My first spark about Data Encapsulation

4 07 2010

So, I think that putting stuff into the private scope is enough to “encapsulate” [imagine Doctor Evil type quotations]. I thought so, I honestly did, I mean it says private what more do I need?

But how private is private really?

Short answer, mostly private.

Long answer, potentially private, potentially having more letters than mostly.

But why, and when, isn’t private really private any more?

The first obstacle I’ve come across and one that has plagued me for a while now comes from my IDE [Visual Studio Express, an amazing environment for free]. Amazing in most but not in all. In a word, Intellisense. In a few more words, the fact that Intellisense will display every item within the class definition regardless of scope. It’s annoying and it’s cluttering and worse – it hides the public interface of the class. If I can’t call it, I don’t want to see it.

The second issue is a more serious one and is related to compilation dependencies and translation units. This mostly comes through the particular implementation of Class definitions as handled by C++ and the idea behind the private keyword.

A quick diversion. Private scope denotes internal state, an object’s interface should be separated from its internal state [though work together] and internal state [data and any helper functions internally related to managing this data] is more likely to change than external and public functionality.

Back to normal broadcasting services… C++ forces the internal state of an object to be represented within the same file/space as its interface, everything has to be declared in the same place. Couple this with the fact that internal state is more volatile and you end up with frequent recompilation of the public interface when just the internal [hidden] state has changed – not fun but far from life threatening.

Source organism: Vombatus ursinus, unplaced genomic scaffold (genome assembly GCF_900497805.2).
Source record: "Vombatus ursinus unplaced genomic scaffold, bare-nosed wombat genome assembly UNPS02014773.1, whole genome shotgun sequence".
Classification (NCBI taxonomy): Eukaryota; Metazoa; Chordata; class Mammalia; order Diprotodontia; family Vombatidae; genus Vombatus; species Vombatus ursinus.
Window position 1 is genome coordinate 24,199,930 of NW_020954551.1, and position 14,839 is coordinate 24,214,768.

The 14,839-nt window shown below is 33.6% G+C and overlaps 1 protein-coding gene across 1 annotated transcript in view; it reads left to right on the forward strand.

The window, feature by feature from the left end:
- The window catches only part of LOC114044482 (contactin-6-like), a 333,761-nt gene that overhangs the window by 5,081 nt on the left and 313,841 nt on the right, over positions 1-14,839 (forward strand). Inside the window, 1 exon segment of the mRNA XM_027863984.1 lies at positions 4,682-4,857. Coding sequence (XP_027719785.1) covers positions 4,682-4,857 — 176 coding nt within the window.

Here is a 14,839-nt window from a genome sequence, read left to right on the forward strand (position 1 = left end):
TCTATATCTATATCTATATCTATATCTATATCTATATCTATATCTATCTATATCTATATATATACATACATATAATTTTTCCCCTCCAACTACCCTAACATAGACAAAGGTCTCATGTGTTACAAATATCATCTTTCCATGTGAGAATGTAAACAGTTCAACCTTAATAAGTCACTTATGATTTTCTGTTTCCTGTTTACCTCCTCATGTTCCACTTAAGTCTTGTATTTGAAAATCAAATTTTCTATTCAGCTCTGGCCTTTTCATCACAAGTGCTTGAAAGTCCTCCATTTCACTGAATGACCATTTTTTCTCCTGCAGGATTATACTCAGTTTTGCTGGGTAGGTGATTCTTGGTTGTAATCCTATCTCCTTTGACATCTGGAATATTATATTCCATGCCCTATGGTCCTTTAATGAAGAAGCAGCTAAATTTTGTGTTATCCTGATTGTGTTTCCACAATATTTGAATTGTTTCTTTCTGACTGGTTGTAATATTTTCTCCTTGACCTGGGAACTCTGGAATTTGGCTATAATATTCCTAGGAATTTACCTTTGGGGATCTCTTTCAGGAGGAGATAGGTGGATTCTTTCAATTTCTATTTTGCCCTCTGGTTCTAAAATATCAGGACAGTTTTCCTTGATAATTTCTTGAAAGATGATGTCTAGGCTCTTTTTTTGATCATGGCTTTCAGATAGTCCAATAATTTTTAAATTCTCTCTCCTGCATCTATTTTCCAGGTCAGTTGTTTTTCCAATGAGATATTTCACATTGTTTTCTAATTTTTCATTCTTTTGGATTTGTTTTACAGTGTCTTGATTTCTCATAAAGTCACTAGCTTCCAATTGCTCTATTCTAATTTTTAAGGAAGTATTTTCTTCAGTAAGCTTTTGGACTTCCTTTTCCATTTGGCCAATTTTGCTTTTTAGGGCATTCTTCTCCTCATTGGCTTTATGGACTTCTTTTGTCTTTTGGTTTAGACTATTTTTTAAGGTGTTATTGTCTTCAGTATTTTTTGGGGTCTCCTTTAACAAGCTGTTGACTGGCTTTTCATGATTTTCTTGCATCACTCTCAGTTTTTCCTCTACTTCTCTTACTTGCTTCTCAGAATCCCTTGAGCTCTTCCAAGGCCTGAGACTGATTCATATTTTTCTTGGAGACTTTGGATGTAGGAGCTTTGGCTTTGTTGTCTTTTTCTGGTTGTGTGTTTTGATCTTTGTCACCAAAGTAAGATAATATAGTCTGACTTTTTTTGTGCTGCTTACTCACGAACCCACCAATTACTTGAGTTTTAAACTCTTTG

I’ve come to terms with these issues, understood them and filed them under ‘oh well, nothing I can do, better deal with it’. That is a dangerous mind frame as it leads to blindness and the repression of growth. And if there is one thing I’ve come to understand about programming is this, if I stop learning new things then I’ll be left by the wayside.

On to the encore, the final note of this little talk, Users [including myself down the road].

In a perfect world people who use code will treat it with the same respect that the programmer gave it at the time. In a perfect world I would be rich and have my own spaceship and at least one magic button that can produce coffee. This, unfortunately, isn’t a perfect world and putting aside for a second the idea that if your things are private in a header file someone can just change the word to public, I’d like to welcome a new idea I’ve been presented with by the FQA [google it].

#define private public

Yup, it’s simple, it’s elegant and it killed any idea of data encapsulation that I had using normal classes.

I’m not afraid of losing the private scope, that’s not what this post has been about. Rather, it’s about opening my eyes and understanding the true meaning of internal state and object/interface separation. It’s about giving more thought to design decisions which would affect file/object dependencies and it’s about creating safer application environments for the future.

I’m working through on it, I’m sure I’m not the only one and I’m sure other programmers [with much more experience than me] have already found ways to solve this particular conundrum. If anyone is here other than me I would love to hear about your ideas and solutions, mine at the moment involves experimenting with header-based interfaces and source-based object implementations.

My next post would probably involve more work towards this and should also lay down some coding standards.

“And if you build your life on dreams, it’s prudent to recall, a man with moonlight in his hands… has nothing there at all”.

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